One doesn’t have to be an election specialist to know there is something grossly askew with this picture: An Ampatuan election lawyer as Chief of the Commission on Elections (Comelec).
What is even more disquieting are the “praises” heaped on President Aquino’s appointee by none other than Senate president Juan Ponce Enrile and Senator Loren Legarda, who vouched for the man’s ability to head the Comelec.
More startling was the comment of Justice Secretary Leila M. de Lima, who said the new Commissioner will improve the reputation of the Comelec. Either a change in the appointee’s life to the tune of a spiritual and religious conversion has recently happened, and of which the public is unaware, or these are all just commonplace political rhetoric.
Recently, President Aquino signed the appointment papers of veteran lawyer Sixto Brillantes Jr. as Comelec Commissioner, disregarding rants from civil society groups and raising eyebrows from his critics.
News reports said that the Palace chose Brillantes on account of his being a “practical” choice, over and above an “idealistic” one. Whatever Malacanang meant by that is anybody’s guess.
After an out-of-the-blue purchase of a yellow Porsche that sent his critics in a feeding frenzy, here’s another decision by the President that seems to be a number of rungs short in prudence and discretion—things most important in the display of leadership.
Brillantes reportedly admitted to being friends with former presidential hopeful Chiz Escudero and Vice President Jejomar Binay in his chat with Senator Mar Roxas, who initially protested the appointment of Brillantes.
An Inquirer report quotes Brillantes as saying that he is only filling in for former Comelec chair Jose Melo’s nine-year stint, which is partly unused and will supposedly end by 2015. This is a year shy of the next presidential elections by 2016. In short, there’s nothing to worry about (but what about 2013?).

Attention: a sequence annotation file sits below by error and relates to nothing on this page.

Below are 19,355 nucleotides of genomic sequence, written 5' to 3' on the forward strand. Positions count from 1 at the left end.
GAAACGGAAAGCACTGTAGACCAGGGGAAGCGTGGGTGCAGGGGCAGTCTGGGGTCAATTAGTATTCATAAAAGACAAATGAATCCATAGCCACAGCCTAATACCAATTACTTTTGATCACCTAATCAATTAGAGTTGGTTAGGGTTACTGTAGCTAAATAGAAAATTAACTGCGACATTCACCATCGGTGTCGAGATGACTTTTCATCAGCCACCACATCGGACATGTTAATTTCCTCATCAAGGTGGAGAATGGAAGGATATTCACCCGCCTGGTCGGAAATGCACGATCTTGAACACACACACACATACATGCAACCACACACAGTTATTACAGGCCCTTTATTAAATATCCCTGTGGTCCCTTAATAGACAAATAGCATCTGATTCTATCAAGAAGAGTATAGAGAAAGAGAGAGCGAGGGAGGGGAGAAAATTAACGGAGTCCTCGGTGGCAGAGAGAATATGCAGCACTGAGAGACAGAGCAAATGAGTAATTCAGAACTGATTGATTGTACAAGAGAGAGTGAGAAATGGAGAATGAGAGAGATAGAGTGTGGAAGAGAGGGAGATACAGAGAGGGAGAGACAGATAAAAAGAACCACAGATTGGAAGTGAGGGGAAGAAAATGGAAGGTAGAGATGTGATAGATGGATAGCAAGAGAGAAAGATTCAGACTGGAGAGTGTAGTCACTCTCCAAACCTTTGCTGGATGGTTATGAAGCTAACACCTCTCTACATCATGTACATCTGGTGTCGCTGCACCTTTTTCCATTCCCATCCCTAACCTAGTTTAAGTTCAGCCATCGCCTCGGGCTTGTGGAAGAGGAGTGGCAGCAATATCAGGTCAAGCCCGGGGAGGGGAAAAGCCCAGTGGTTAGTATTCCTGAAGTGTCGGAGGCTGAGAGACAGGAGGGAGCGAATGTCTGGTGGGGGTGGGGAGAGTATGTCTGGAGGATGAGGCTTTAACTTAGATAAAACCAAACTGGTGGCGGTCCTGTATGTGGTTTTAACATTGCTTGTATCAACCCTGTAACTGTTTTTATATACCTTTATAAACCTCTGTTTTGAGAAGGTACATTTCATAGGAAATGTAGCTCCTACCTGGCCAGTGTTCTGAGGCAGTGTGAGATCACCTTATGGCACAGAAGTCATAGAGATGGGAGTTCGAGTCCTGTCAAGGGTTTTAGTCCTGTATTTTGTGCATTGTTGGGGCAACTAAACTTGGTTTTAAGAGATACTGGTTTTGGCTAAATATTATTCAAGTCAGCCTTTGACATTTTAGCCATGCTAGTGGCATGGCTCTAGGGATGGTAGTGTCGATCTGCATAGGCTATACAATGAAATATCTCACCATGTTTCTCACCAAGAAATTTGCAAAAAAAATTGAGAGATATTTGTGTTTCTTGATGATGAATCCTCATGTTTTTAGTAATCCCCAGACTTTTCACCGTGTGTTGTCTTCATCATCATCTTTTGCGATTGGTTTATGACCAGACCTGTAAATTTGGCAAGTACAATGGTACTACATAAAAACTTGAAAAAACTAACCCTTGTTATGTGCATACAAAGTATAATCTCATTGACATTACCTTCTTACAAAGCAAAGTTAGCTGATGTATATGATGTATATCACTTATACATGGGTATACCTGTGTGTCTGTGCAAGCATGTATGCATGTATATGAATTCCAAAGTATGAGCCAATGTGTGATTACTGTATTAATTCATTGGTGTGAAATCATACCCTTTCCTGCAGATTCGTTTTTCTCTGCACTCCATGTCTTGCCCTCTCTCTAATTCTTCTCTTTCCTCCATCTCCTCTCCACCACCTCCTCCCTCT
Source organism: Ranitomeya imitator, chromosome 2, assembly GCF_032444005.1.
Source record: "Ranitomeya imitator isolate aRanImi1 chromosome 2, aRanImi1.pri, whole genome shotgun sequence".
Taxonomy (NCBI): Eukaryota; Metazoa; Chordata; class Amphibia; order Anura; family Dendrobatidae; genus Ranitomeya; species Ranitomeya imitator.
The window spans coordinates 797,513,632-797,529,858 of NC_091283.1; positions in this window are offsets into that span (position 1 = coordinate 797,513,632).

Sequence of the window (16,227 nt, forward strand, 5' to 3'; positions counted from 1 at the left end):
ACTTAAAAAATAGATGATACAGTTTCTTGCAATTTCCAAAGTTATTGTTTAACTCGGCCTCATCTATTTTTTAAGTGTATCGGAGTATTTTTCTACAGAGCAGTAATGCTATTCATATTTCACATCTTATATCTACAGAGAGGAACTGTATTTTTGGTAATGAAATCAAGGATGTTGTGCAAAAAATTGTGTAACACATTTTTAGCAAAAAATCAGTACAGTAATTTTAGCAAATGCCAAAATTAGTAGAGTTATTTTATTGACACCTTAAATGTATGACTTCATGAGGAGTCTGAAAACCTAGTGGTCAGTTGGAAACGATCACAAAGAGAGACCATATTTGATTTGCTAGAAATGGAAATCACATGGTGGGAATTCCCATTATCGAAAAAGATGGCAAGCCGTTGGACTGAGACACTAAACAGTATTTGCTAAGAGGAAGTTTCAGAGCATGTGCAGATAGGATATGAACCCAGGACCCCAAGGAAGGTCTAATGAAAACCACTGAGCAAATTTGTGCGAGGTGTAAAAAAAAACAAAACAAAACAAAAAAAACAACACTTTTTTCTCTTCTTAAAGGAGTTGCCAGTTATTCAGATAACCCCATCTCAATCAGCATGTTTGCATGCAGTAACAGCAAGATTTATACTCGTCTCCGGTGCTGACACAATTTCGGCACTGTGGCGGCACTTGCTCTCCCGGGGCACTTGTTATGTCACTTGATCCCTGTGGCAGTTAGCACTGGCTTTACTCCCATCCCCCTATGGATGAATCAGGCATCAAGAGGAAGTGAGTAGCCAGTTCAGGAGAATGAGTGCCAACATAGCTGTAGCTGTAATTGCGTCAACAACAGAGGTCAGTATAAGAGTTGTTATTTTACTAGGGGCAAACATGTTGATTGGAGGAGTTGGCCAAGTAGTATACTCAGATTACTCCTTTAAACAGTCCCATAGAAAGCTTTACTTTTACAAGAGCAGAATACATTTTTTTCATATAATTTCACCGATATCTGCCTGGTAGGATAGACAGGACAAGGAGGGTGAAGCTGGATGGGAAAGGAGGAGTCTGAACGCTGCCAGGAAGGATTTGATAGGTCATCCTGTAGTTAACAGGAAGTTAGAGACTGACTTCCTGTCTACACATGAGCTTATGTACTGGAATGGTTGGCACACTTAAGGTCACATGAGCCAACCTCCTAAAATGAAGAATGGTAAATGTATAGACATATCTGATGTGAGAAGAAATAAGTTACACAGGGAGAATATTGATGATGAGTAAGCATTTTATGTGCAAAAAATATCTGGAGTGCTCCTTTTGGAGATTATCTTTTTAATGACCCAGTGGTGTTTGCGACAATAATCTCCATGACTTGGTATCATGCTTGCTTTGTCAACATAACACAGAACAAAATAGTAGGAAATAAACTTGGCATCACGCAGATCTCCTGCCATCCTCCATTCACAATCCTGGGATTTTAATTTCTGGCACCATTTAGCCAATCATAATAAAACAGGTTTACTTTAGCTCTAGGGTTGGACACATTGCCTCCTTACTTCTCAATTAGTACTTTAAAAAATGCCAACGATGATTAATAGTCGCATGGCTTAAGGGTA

As for President Aquino, he has yet to release an official statement on this matter.
I leave the Senate Minority Leader Alan Peter Cayetano’s doubts on Brillantes’ integrity to himself. Having raised Brillantes’ stint as lawyer of the Ampatuans is as good a reason as any to cast doubt on the Comelec chief’s rightfulness for the job.
Now, why would President Aquino appoint someone whose alleged sense of integrity and “a job well done” is to defend the Ampatuans’ hold in Maguindanao? Not that I am positing by any stretch of the imagination that the Ampatuans don’t possess the right to have the services of lawyers during election period.
Maguidanao’s votes are crucial to any wannabe government official in that area; the fight to remain in power, on the other hand, is equally tempting. And we all know how the Ampatuans wielded power: Through the barrel of guns—and a trusty, rusty chainsaw.
To pretend to know the answer to that quintessential question “why” is perhaps as arduous to one’s sanity as a whip on a penitent’s back.
President Aquino seems to be running on half-cooked fuel nowadays, deciding on luxury over wise discretion, and appointing officials who have no need for critics to besmirch their integrity. They have done quite an excellent job on their own.
This appointment, for all intents and purposes, reminds us that our political choices are beginning to thin out. And if not our political choices, it’s our mettle to do what is right.
We now transgress the rules of idealism and good decisions for more practical considerations, thinking all along, perhaps, that political pragmatism will get us somewhere.
Oh, yes it will, yes it will—in the bloated belly of a whale—if we’re lucky, that is. Problem is, the nation’s destiny has nothing of luck in its shortlist of receivables.
As in all cases of madness a textbook explanation will not suffice, it will take more than public relations creative machinery to squirm out of this one. We cannot simply invent sans running the risk of being found out—sooner or later.
The least we can expect from this kind of appointment is the lingering doubt that things will not go the way of a “straight path” come election time–again. Institutions as important to the Filipino people as Comelec will be put in dire straits with regard to its integrity–again. And if you think having a sense of doubt is not as bad as it seems, try having a philandering partner by your bedside.
Is the risk worth it? Not when the Republic and its institutions are at stake.
JOEL PABLO SALUD is the chief editor of the Philippines Graphic magazine, the country’s top newsweekly publication under the ALC Group of Publications, which include the BusinessMirror. He is a member of the Unyon ng Manunulat sa Pilipinas (UMPIL) and the Manila Critics Circle.